Having started as a mining specialist on the Kounrad-Balkhash construction site in the southeast, he gradually made his way up the ladder, and in the early 40s, started to work for the government, later becoming head of the Communist Party of the republic.
In fact, Kunayev can be called the father of Kazakh industrialisation, since he supervised the establishment of non-ferrous metallurgy and oil industries, and the construction of power stations, railroads and many other modern enterprises and facilities, as well as entire cities.
During Kunayev's rule, Kazakhstan focused on the production of raw materials and agricultural products, and began to transform into one of the most important republics of the USSR, on a par with Russia and Ukraine. Its capital became one of the most beautiful and cosmopolitan cities in the Union.
In 1971, Kunayev became the first Kazakh elected to the Politburo of the Central Committee of the Communist Party— the highest governing body of the USSR.
But Kunayev was not an obedient ‘element’ of the Soviet system and, from time to time, got into disputes and even conflicts with the central leadership. For example, because of his disagreements with Soviet leader Nikita Khrushchev, Kunayev was forced to temporarily step down as the head of the republic in 1962, before returning in 1964.
It was under Kunayev that Nursultan Nazarbayev, who would later become the first president of the Republic of Kazakhstan, was promoted to top positions. Nazarbayev continued the course started by Kunayev, having inherited the potential that the latter used to transform Kazakhstan.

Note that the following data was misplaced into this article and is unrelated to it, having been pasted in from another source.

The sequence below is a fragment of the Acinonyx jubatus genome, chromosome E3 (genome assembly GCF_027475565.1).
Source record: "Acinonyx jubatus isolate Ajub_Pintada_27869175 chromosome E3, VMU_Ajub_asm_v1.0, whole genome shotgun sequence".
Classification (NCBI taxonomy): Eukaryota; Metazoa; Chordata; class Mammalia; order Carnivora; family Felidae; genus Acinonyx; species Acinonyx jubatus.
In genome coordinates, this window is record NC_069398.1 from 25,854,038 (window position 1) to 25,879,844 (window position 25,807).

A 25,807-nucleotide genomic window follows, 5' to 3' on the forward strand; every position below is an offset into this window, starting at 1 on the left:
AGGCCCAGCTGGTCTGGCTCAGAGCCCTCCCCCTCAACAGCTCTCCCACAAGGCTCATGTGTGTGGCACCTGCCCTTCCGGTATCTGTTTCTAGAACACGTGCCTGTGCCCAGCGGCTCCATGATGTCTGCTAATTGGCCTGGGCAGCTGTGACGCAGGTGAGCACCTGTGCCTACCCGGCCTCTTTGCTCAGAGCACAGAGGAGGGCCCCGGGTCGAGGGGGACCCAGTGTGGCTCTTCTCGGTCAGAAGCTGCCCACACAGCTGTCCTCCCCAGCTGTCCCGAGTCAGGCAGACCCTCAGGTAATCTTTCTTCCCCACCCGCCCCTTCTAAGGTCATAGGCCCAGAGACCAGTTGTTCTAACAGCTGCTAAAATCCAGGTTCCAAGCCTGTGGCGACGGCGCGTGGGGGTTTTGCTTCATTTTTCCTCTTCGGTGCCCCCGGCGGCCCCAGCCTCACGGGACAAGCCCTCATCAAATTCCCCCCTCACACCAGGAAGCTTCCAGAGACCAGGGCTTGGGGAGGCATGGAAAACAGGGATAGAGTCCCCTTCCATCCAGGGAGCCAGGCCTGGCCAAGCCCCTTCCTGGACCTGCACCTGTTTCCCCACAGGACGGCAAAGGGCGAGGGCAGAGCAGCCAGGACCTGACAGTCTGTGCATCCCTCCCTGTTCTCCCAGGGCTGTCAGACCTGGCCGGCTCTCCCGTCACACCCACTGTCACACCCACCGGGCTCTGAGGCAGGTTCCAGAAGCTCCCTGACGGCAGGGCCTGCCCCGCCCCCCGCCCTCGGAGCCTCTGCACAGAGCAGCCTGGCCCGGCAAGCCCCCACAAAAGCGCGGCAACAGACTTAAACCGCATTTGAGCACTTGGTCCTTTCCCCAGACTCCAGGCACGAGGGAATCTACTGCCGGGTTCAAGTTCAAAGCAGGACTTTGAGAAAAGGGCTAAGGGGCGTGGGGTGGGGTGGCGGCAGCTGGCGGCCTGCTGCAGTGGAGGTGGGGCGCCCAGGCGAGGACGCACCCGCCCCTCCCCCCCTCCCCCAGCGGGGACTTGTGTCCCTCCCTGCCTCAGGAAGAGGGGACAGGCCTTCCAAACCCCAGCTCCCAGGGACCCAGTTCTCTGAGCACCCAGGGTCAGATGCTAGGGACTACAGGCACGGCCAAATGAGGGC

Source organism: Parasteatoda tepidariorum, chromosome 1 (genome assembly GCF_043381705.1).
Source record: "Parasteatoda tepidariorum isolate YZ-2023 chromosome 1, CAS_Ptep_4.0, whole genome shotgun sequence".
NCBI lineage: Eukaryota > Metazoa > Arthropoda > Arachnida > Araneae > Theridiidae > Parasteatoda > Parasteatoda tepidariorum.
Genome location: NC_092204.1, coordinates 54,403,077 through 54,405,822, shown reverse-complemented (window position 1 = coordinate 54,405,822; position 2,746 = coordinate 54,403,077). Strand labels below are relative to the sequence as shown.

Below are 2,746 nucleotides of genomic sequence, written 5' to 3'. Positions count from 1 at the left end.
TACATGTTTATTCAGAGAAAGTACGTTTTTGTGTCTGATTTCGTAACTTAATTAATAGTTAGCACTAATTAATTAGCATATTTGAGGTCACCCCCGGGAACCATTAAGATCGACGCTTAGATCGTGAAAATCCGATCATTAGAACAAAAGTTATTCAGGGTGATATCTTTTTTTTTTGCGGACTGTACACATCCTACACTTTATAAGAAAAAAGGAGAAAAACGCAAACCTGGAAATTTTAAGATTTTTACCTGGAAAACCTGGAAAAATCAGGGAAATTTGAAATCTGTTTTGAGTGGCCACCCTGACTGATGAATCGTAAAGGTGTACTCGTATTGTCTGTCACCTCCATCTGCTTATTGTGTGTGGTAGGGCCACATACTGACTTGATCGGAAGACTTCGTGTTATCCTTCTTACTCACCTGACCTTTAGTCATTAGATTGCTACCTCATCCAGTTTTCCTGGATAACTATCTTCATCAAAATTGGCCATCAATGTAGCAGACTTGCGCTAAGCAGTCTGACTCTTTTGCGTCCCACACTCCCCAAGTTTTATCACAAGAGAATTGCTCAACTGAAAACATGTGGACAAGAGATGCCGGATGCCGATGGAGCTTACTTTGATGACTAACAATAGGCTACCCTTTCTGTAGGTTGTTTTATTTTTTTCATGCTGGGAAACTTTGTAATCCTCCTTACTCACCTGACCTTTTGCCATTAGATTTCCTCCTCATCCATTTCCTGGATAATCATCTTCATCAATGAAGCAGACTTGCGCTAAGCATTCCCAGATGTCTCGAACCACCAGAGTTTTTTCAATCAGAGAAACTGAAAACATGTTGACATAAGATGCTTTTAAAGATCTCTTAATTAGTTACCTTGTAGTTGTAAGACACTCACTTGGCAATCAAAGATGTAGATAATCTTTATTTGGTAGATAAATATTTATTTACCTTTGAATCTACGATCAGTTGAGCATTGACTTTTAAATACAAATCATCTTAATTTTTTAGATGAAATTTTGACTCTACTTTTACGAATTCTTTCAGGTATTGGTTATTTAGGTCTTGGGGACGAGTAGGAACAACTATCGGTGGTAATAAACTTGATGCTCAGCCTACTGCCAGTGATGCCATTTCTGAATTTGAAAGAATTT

Despite his services to the republic, the Kremlin decided to remove Kunayev from his post. Formally, this was because Kunayev had reached retirement age, but the reason was likely Kunayev's disagreement with Mikhail Gorbachev’s vision for the Union.
Gorbachev, who introduced the phrase "era of stagnation”, blamed the leaders of the Union and the Union republics after Khrushchev, and their policies, for the backwardness of the USSR, and proclaimed the need for wide-ranging reforms.
Party and economic leaders associated with the "stagnation" began to lose their positions. Kunayev, who was closely associated with former leader Leonid Brezhnev, was replaced by someone deemed to be more loyal to the new system.
Kunayev’s dismissal did not go smoothly; he did not support the numerous accusations against Brezhnev, whom he had known well and worked with closely. In fact, the former head of the republic was put under house arrest and deprived of all his privileges. Gorbachev even initiated an investigation into his activities as First Secretary of the Central Committee, which ultimately led to nothing.
Shortly before Kunayev's dismissal, Moscow also replaced the head of the KGB in the republic, whose main task was to ensure the transit of power to the new Kremlin appointee.
Any protest against the actions of the Union was labelled as "Kazakh nationalism" and this is why instead of trying to understand or find a compromise with the protesters, the central government decided to use force. The inability of Gorbachev and his team to get feedback from their citizens eventually fed into the discrediting of perestroika reforms, and Gorbachev himself.
As for Kunayev, he survived the USSR and died in 1993 in his hometown of Almaty. He didn't fight to stay in power and didn't try to use the 1986 protests to his advantage. His loved ones said that Kunayev valued what he had achieved in life the most, and that he loved his profession very much.
On his last business card, instead of his many titles, he modestly wrote, "Dinmukhamed Akhmedovich Kunayev. Mining engineer."
A version of this article was originally published in TRT Russian.